“Why do you say you’re not a good sailor?” Everyone asks me the same question.
“Because I’m not,” I say. But I think it’s more so no one expects anything of me. Like for me to live out their dream for them…
Met Jim, Catalina 27, as he was sailing off his mooring. Met him again at the dinghy dock, he gave me a ride to the laundromat and a cold beer. Introduced me to Canoe Jeff, who said I could stay on his mooring for as long as I want, the whole summer even. Met Rich, who helped me move to the mooring in a storm and gave me a ride to the hardware store to get supplies to install my new reefing hardware.
I’ve experienced the kindness of strangers in the sailing community time and time again, but it wasn’t quite like this place Every time I rowed my dinghy to shore there was someone new offering a hand, a piece of advice, a beer, or a word of encouragement.
It turns out Jim sent a mass text out to all of his sailing mates. It said, “Met a sailor today – Emily – been living aboard a 24′ tan boat (Cal?) since May 1. Anchored off Blodgett. Very humble. Currently only has jib. Repairing main. Adding reef points. Gave her a cold beer and lift to laundry. Worthy of support if you see her.”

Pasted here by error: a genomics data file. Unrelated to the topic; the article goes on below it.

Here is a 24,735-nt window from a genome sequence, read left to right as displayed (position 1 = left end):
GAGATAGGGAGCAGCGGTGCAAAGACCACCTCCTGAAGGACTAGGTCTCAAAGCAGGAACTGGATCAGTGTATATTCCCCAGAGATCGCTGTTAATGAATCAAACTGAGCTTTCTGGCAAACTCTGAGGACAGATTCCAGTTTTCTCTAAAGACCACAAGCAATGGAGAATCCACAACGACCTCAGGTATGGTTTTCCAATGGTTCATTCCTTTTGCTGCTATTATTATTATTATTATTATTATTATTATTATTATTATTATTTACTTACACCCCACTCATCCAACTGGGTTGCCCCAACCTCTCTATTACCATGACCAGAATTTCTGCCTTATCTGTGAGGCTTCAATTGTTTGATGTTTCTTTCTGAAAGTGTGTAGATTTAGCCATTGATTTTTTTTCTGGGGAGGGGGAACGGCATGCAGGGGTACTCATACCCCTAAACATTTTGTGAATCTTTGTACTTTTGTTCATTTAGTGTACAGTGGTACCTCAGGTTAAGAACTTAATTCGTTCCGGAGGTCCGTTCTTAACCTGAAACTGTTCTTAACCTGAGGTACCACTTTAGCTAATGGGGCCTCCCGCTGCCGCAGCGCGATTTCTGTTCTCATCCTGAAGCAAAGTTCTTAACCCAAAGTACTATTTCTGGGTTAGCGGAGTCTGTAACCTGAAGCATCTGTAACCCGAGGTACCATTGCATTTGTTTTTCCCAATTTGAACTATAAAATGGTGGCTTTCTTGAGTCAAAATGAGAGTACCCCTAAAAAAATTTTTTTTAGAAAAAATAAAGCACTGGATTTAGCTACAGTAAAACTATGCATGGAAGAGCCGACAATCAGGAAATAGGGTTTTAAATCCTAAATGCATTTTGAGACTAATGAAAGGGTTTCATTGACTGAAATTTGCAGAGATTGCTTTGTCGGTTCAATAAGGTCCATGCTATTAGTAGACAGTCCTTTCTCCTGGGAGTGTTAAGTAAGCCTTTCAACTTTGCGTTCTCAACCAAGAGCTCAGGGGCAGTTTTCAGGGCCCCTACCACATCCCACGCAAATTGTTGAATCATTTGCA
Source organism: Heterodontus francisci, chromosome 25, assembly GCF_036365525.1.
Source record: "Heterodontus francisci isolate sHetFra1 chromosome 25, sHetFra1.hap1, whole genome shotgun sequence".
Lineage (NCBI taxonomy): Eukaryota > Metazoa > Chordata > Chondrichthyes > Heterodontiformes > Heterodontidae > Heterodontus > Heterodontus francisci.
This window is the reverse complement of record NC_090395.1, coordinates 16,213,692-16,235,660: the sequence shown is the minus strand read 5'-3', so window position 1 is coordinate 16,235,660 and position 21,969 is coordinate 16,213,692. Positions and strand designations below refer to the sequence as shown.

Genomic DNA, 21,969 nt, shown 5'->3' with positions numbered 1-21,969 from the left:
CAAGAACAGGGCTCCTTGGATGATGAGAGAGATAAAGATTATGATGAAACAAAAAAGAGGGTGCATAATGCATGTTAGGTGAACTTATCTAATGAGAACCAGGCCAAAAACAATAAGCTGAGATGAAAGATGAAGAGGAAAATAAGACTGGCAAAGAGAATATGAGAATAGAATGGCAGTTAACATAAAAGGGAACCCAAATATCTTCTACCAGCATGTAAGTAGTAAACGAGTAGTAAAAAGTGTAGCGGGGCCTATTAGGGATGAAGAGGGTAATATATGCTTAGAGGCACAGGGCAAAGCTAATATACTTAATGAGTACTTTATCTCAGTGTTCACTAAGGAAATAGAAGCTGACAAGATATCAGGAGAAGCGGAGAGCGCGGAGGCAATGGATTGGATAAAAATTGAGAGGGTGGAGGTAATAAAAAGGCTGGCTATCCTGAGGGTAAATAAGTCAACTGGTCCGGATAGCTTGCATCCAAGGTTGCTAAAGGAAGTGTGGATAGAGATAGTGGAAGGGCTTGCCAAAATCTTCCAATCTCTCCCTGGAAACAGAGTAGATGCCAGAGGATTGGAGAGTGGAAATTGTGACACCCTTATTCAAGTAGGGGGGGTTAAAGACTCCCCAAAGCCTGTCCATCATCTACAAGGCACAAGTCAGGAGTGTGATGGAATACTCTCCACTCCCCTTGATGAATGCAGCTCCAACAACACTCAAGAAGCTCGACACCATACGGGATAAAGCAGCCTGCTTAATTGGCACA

I left the harbor with a swollen heart.
How wonderful, Emily! Don’t you love the sailing community? We have met people like this all over the world! It was always so hard to leave each anchorage and the people we had met. One develops very deep relationships very easily when one is sailing. It helps that you have such a wonderful personality. 😉
So let me get this straight, your saying you’re not willing to live out people’s dreams for them? That was how I understood this to work. Pretty heavily invested in this time wise, is there a customer service line or something I can call? 🙂
Emily, gone quiet at your end. I hope all is well, look forward to your next post.
Regards, old English sailor Johnny.